5-Point Checklist for Setting Up Your 401(k)

By Markets Fool.com

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As a personal-finance writer, I find the most common question friends and family ask me, by far, is, "Will you help me set up my 401(k)?" And while I'm always happy to oblige, setting up your 401(k) doesn't need to be a daunting task. With a little bit of knowledge, you can construct a 401(k) that can help you achieve your retirement goals.

1. Decide how much you want to contribute

The first decision to make is whether to contribute (hint: the answer is "yes") and if so, how much. If your employer offers some type of matching contribution, at a bare minimum you should contribute enough to take full advantage. Even if it seems like a stretch financially, not taking advantage of your employer's match is literally refusing free money.

On the other hand, if your employer doesn't offer a matching program, you should still contribute, at a minimum, 5% or so of your salary. Whether you have a matching contribution or not, I always recommend a contribution rate of at least 10% to make sure you have enough income after retirement. If you can't get there right away, that's OK. Start with a smaller contribution percentage and try raising it by 1% per year, or every time you get a raise.

2. Know the different types of 401(k) funds

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Most 401(k) plans have four different categories of investment funds to choose from. Here's a basic description of each one.

  • Equity (stock) funds. These are mutual funds that invest in stocks, and you'll generally see these labeled in terms of the size of companies they invest in (small, medium, or large) and the type of companies (growth, value, or a blend). You'll also see some international stock funds, which can give you exposure to foreign markets. For the time being, it's sufficient to know that in general, smaller stocks tend to have more growth potential while larger stocks are less volatile. Similarly, value stocks tend to be more stable, while growth stocks tend to have more growth potential, as the name implies. Of course, there is more to it than that, but knowing these basic guidelines can get you started.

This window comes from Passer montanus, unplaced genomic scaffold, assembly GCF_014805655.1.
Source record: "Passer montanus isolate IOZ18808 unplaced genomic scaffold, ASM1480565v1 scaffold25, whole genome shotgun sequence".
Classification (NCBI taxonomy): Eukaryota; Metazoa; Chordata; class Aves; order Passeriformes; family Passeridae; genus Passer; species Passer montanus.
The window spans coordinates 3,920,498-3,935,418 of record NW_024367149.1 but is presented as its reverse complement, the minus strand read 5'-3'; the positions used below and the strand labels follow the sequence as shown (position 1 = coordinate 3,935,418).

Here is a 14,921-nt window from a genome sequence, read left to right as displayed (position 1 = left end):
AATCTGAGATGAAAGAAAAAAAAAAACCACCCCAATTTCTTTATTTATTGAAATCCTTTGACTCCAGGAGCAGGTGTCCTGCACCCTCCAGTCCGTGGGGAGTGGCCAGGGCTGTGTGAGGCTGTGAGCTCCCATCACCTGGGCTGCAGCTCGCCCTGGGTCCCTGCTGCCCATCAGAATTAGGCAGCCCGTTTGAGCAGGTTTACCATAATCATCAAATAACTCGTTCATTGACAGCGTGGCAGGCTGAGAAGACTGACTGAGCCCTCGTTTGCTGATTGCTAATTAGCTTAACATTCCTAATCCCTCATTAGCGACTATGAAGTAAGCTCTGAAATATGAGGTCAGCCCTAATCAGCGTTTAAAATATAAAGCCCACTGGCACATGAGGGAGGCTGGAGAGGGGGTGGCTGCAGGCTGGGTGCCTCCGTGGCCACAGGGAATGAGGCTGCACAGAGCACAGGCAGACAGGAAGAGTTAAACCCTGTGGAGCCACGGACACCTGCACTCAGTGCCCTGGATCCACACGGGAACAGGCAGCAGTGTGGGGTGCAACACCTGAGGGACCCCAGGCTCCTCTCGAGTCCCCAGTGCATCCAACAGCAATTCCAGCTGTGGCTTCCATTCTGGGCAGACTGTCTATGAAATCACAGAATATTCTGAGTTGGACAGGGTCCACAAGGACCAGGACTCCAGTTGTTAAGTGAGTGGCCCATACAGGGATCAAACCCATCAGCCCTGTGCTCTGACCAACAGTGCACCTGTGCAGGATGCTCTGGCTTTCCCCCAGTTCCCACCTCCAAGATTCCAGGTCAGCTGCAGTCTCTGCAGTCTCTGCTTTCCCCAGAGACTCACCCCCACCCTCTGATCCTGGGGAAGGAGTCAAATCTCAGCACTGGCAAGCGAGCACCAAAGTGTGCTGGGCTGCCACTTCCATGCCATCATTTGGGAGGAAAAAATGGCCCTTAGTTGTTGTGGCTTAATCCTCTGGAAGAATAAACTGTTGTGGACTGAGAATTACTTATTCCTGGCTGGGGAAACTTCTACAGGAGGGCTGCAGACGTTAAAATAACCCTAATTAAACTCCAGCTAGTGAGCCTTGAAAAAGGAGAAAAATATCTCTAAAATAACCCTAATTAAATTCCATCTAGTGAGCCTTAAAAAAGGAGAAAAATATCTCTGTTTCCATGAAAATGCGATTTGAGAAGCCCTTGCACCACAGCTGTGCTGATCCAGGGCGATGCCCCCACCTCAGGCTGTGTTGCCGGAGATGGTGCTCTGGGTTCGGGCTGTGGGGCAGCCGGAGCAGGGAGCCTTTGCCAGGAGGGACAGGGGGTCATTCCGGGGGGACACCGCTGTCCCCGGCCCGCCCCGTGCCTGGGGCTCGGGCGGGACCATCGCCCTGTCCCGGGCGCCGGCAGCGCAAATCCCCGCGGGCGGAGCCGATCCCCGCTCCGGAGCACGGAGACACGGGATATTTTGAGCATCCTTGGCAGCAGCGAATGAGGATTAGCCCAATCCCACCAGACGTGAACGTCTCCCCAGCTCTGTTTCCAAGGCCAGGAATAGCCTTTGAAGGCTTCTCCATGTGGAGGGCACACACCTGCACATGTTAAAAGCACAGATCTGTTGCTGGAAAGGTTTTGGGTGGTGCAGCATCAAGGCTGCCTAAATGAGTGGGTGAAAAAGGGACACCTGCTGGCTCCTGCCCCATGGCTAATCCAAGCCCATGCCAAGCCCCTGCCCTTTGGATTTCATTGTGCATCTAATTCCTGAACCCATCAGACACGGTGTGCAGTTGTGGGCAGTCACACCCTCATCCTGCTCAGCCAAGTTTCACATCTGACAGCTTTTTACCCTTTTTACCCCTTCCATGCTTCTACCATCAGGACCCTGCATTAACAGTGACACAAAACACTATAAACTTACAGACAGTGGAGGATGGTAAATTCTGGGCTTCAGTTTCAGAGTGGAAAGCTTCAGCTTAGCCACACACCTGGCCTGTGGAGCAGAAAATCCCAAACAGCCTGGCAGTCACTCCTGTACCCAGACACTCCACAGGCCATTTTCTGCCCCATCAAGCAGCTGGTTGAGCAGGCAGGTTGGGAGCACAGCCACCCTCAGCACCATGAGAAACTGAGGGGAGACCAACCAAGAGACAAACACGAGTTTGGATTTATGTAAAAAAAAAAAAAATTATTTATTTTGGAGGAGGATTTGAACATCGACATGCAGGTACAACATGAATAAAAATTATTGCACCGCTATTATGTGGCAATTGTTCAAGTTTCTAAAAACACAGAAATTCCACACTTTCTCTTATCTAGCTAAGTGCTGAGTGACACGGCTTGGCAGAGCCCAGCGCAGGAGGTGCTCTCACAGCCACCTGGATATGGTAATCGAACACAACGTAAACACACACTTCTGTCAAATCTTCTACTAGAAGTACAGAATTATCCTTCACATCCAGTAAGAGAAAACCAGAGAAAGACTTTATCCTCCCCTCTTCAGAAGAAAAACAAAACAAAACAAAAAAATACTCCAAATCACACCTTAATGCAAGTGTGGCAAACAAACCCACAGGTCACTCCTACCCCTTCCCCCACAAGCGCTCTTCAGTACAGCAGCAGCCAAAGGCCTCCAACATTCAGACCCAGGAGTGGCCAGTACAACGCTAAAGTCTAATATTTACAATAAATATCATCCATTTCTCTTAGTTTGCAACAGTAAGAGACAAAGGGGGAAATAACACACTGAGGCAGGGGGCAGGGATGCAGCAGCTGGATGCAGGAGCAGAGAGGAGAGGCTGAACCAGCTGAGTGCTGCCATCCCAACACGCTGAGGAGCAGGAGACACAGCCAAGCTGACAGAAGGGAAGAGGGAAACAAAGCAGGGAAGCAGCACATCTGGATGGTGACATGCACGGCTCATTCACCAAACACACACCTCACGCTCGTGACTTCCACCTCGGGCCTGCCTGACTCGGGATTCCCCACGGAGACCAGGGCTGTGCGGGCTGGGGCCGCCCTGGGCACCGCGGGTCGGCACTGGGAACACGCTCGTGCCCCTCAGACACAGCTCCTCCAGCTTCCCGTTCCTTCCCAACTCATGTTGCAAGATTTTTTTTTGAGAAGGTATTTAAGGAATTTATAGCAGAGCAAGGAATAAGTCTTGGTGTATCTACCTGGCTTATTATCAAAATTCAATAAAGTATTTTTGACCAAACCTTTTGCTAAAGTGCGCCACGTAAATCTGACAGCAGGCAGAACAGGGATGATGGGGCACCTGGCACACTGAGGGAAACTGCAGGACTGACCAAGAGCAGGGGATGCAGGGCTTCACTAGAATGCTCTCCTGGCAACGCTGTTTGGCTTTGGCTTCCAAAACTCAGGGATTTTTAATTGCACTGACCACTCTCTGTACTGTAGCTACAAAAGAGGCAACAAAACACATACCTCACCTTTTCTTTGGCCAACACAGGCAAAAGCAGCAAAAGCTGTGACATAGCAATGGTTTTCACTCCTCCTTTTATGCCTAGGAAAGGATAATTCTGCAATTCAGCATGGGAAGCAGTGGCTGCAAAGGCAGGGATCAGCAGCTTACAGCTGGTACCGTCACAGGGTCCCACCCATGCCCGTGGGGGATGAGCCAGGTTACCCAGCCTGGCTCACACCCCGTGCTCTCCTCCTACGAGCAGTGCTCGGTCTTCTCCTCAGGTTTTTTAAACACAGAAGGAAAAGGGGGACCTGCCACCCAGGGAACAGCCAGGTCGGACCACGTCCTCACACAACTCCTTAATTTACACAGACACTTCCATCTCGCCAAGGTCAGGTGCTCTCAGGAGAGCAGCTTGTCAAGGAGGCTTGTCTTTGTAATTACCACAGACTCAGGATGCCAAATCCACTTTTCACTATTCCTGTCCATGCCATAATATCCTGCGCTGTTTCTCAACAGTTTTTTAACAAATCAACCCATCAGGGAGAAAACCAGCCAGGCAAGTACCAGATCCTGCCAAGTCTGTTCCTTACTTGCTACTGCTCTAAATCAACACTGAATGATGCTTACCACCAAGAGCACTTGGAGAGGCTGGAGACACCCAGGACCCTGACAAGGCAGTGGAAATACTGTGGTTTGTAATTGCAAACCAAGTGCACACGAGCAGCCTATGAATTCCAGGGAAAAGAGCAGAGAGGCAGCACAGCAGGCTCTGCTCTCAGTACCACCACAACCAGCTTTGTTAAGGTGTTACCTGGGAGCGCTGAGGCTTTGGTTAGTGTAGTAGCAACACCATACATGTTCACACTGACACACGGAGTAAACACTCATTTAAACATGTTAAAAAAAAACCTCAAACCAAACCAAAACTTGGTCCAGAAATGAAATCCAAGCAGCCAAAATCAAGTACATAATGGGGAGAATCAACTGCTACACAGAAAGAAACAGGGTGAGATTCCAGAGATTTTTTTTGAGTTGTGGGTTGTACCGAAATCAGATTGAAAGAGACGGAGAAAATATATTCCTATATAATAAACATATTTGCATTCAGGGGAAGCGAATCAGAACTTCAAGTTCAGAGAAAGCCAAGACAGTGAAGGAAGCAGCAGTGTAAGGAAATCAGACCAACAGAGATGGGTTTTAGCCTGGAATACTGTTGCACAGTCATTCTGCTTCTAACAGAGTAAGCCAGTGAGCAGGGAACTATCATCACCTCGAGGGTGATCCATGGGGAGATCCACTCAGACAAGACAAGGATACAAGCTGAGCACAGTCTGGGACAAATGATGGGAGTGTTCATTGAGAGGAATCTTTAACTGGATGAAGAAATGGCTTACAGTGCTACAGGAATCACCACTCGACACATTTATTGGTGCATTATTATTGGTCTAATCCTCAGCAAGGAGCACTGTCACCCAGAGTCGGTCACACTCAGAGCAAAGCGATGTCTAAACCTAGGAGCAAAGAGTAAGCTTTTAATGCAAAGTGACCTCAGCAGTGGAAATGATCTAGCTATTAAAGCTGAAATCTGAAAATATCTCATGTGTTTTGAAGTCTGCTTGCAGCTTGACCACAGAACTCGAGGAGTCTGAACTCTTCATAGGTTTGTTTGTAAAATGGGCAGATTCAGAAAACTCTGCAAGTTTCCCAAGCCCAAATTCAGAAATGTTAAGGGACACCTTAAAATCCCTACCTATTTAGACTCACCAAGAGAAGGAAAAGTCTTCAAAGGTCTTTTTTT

• Bond funds. You may also see these listed as "fixed income" or "income" funds. Basically, bonds are intended to produce income. These are less risky than stocks but also have far less return potential.
  • Money market funds. Essentially, investing in a money market fund is like sticking your money in a savings account, and we all know how low interest rates are these days. The advantage of these funds is that you won't lose money, but your money won't grow much, either.
  • Target-retirement funds. These are the funds you'll see listed with a certain year in the title. For example, a fund titled "Target Retirement 2040" is intended for workers who intend to retire within a few years of 2040. Designed to be an all-in-one retirement investment, these funds invest in both stock funds and bond funds, and automatically shift your assets into lower-risk investments as you approach retirement.

3. Decide on your asset allocation

Simply put, "asset allocation" means how you divide your money among stocks, bonds, and other investment types.